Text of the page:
With Manny Ramirez's retirement official, the sentiments on the slugger's legacy are flowing in. From Craig Calcaterra:
Manny Ramirez will almost certainly be characterized, at least in the short term, as a creation of PEDs. This conclusion likely won’t explain how he was able to play at an elite level for four years after PED testing came online, and it will overlook the fact that, if his skills were purely the stuff of chemicals, few if any other players were able to do what he did. I mean really, if one could take drugs to become a baseball player like Manny Ramirez, wouldn’t you expect to see more Manny Ramirezes around?
From Tom Verducci:
Ramirez has written a new modern day exit song. It is a sad one. His career ends by choice, but also in shame.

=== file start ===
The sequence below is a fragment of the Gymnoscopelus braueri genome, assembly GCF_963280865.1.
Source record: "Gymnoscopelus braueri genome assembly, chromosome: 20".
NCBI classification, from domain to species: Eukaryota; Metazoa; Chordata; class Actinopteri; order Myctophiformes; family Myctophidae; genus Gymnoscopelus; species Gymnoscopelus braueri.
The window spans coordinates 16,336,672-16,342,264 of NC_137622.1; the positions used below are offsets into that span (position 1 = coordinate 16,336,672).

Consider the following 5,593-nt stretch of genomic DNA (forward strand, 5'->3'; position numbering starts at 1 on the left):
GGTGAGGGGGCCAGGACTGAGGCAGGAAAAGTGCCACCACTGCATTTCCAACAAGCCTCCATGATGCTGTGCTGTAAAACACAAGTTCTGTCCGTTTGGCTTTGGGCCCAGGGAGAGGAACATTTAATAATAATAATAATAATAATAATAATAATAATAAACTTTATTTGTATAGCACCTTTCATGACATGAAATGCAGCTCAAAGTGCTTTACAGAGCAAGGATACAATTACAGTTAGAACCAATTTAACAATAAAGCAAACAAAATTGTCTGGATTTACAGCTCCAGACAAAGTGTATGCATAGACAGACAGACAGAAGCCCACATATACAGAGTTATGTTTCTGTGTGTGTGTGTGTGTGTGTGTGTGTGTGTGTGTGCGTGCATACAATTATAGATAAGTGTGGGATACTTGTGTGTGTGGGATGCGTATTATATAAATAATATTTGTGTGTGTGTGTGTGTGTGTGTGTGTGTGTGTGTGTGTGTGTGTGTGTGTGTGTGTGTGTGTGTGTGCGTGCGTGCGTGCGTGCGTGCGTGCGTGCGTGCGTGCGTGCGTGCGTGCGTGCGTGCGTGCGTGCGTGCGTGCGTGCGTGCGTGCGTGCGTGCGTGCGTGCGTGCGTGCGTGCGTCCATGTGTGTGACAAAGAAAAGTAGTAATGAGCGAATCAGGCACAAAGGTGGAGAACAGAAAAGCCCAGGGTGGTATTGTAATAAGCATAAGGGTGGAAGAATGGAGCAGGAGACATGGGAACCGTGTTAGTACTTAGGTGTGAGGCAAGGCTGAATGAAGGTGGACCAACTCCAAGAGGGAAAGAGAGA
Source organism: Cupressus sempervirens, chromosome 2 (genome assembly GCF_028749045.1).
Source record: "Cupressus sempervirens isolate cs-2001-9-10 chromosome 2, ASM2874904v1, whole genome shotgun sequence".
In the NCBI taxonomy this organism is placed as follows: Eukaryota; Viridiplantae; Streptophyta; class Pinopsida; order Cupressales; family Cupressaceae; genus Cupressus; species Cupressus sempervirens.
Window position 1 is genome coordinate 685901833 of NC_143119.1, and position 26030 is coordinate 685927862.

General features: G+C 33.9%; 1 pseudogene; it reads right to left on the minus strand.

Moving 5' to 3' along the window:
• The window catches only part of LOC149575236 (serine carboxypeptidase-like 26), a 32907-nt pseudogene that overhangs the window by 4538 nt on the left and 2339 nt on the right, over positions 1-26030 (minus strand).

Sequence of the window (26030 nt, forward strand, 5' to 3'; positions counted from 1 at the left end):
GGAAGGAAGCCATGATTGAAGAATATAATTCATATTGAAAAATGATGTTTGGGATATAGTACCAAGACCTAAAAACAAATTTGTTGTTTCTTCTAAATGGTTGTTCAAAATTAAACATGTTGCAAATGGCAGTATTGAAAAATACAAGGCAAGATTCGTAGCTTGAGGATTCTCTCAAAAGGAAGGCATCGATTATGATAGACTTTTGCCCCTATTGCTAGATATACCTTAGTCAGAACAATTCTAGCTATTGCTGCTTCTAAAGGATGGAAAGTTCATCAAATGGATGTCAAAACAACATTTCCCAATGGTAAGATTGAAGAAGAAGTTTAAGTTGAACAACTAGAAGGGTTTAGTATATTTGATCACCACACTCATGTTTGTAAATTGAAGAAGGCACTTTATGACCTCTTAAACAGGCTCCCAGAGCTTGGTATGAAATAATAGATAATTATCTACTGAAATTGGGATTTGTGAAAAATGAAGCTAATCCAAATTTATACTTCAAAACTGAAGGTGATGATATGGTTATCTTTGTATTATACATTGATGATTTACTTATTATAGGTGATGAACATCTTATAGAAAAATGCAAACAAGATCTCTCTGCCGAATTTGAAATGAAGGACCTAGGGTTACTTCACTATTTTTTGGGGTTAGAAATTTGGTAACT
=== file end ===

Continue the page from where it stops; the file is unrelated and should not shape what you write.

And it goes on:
And from FanGraphs’ Jonah Keri:
The makeup of Hall of Fame voters will change over the years, and opinions will soften over PED use as time goes on. Still, there’s practically no scenario that sees Manny get 75% of the vote on his first ballot. If he does get in at some point in the future, he might have to wait a long time for it to happen.
One of the more salient points, though, comes from Kevin Goldstein, who tweeted:
I've never seen a hitter who could let the ball travel deeper into the zone than Manny. I have no idea how PEDs could help with that.
Yes, Manny Ramirez apparently was a twice-busted benefactor of modern chemistry, but it’s worth remembering just how special of a baseball specimen he was. His mix of right-handed power, patience, and gentle buffoonery isn’t something we can expect again to see for a long, long time.